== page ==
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Move over West Kowloon, Hong Kong's East Kowloon set for cultural blooming

PUBLISHED : Thursday, 19 November, 2015, 4:36am
UPDATED : Thursday, 19 November, 2015, 4:36am

The city's latest cultural hub is set to become an "oasis" in East Kowloon and a space for budding arts groups to shine, the cultural official in charge has said.

Elaine Yeung Chi-lan, assistant director of the Leisure and Cultural Services Department, places high hopes on the East Kowloon Cultural Centre, which will turn a 2.16 hectare site in Ngau Tau Kok into a user-friendly performing arts complex ready for use by 2021.

"I hope it will be the most practical and accessible facility, an oasis rather than a shrine, for anyone - artists and residents alike," said the official, who is a veteran of various venues.

The $4.1 billion project, she added, aimed to bring out the "smart city" image of Hong Kong as much as the $21.6 billion West Kowloon Cultural District, but in a very different way.

"We don't aim at world-class performers or programmes like those at West Kowloon. We are more for small and medium local performing arts groups and young artists, and the sizes of various venues at the centre reflect that," she said, adding that it would not be tourist-oriented.

There will be five venues at the East Kowloon hub, including a 1,200-seat multi-purpose hall and a 550-seat theatre, plus three smaller halls of 120 to 250 seats for music, drama and dance.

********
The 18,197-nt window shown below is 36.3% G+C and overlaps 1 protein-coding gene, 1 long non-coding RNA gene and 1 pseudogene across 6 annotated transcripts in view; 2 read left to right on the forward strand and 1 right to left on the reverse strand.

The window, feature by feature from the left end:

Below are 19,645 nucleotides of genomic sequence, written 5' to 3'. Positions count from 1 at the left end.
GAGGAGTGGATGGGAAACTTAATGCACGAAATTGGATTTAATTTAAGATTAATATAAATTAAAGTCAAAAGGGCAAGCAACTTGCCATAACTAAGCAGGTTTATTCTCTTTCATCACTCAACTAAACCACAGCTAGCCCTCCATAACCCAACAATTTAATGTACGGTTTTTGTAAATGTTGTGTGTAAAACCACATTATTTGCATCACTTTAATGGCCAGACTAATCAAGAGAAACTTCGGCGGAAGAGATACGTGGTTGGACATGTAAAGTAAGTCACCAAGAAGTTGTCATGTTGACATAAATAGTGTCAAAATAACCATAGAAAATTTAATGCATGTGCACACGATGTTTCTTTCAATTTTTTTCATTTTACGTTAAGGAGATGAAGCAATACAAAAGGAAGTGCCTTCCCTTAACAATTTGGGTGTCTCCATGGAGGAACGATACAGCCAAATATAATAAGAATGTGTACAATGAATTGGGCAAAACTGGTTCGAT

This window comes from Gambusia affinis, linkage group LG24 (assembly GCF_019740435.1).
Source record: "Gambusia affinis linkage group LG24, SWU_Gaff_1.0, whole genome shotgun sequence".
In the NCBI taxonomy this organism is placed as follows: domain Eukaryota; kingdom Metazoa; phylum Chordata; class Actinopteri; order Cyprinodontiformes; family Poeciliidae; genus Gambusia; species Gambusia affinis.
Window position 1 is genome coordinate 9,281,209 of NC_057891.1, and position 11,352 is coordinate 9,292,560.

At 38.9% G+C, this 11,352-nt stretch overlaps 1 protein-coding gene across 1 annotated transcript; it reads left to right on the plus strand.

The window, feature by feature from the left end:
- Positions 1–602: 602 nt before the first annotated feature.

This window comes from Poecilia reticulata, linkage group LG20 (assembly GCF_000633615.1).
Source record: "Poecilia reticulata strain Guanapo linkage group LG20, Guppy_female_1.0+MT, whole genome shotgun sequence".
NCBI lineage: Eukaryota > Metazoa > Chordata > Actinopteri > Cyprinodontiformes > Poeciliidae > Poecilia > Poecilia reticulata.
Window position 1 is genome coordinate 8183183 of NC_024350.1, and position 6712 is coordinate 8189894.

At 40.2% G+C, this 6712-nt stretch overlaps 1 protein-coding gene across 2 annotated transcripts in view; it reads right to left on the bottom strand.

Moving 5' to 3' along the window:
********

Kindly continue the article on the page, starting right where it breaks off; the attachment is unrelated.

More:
"These halls in different capacities make the box office more manageable for young arts groups. The design is also more cozy for audiences," she said.

A performing platform for young artists became a pressing issue after government arts subsidies produced a bevy of graduates. Applications to use venues rose 184 per cent in the 10 years to 2014, and as many as 90 per cent were turned down last year.

"This is such a prime site that it was a tough fight to save it for culture, and the population, from Kowloon City to Tseung Kwan O and Sai Kung, deserves it," she said.

Yeung said the new centre would play a role in the initiative to reinvigorate eastern Kowloon.

"As a cultural hub in the midst of a residential area, the door is open to everyone who may come in for a break or a cup of tea, perhaps munching a pineapple bun or cookies sold at one of the art booths," she said.

The transparent design, which will allow artworks to be seen from nearby Kowloon Bay MTR station, is based on years of criticism of the monolithic Hong Kong Cultural Centre Yeung knows all too well.

"We've been mocked for 26 years, and that's no funny thing," laughed Yeung, who was a young manager at the Tsim Sha Tsui venue when it opened in 1989.